Bitcoin’s dip to $16,000 threw 50% of BTC wallets into losses

Summary:

  • Some 50% of Bitcoin holders are at a loss amid sagged crypto prices.
  • “out-of-money” Bitcoin addresses made up over half of all holders for the first time since March 2020, IntoTheBlock data showed.
  • The analysis highlighted that around 24 million wallets bought BTC cheaper than Monday’s $16,050 market price.

Bitcoin balances on over 24.7 million digital wallets were in loss positions on Monday as the leading cryptocurrency by market cap hovered just above $16,000. 

The analysis report provided by IntoTheBlock tagged these addresses as “out-of-money addresses”. On-chain data showed that these wallets account for over 52% of all BTC holders. About 47 million addresses hole BTC, per IntoTheBlock’s research.

Indeed, BTC’s price declined from November 2021 highs following a pack of macro and crypto events. In addition to global inflation and tightening monetary policies in the U.S., market uncertainty triggered by the failures of stakeholders like Terra, Celsius, and most recently FTX supposedly contributed to slumped crypto prices.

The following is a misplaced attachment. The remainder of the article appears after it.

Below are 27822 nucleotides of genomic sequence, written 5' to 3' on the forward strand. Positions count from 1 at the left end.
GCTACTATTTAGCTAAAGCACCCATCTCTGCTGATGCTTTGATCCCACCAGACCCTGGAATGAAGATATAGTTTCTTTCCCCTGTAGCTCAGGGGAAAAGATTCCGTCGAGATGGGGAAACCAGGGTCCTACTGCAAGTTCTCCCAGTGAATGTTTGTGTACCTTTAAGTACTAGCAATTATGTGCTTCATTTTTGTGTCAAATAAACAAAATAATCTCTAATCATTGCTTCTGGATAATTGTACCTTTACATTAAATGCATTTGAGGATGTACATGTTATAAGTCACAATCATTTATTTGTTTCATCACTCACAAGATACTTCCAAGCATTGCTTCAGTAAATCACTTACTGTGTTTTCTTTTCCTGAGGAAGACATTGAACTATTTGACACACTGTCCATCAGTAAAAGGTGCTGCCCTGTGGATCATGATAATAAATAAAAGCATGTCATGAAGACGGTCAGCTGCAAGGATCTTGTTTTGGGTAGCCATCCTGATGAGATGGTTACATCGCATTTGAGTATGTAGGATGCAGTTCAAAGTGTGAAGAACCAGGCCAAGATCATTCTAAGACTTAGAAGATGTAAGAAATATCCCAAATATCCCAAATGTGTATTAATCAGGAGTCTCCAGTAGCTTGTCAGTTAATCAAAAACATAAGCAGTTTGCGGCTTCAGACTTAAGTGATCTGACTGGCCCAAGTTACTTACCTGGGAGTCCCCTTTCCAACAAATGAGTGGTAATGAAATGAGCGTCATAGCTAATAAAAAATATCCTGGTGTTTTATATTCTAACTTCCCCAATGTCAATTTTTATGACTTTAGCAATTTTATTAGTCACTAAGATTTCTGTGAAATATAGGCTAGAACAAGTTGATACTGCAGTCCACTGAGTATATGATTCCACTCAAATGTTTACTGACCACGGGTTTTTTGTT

BTC’s historical data also revealed that a similar dynamic occurred during previous bear cycles. In 2018 when Bitcoin dipped to XYZ, 55% of BTC balances sat out of money. On-chain metric recorded as high as 62% in 2015.


BTC mining startups have also felt the heat during this crypto winter where prices are down. Miners have increasingly offloaded their coins in a bid to generate costs and support business operations. 

Reports emerged at the end of October 2022 that Core Scientific, a major BTC miner, might file for bankruptcy.

Bitcoin in loss ahead of the FOMC meeting minutes

At press time, BTC traded around $16,100 on Binance. The leading coin is over 60% from its $68,000 all-time high set back in November 2022. Also, the U.S. FOMC meeting minutes are scheduled for release on Wednesday.

Amid contagion from FTX and uncertainty regarding Grayscale’s parent company DCG, it’s unclear how BTC might react to the FOMC meeting.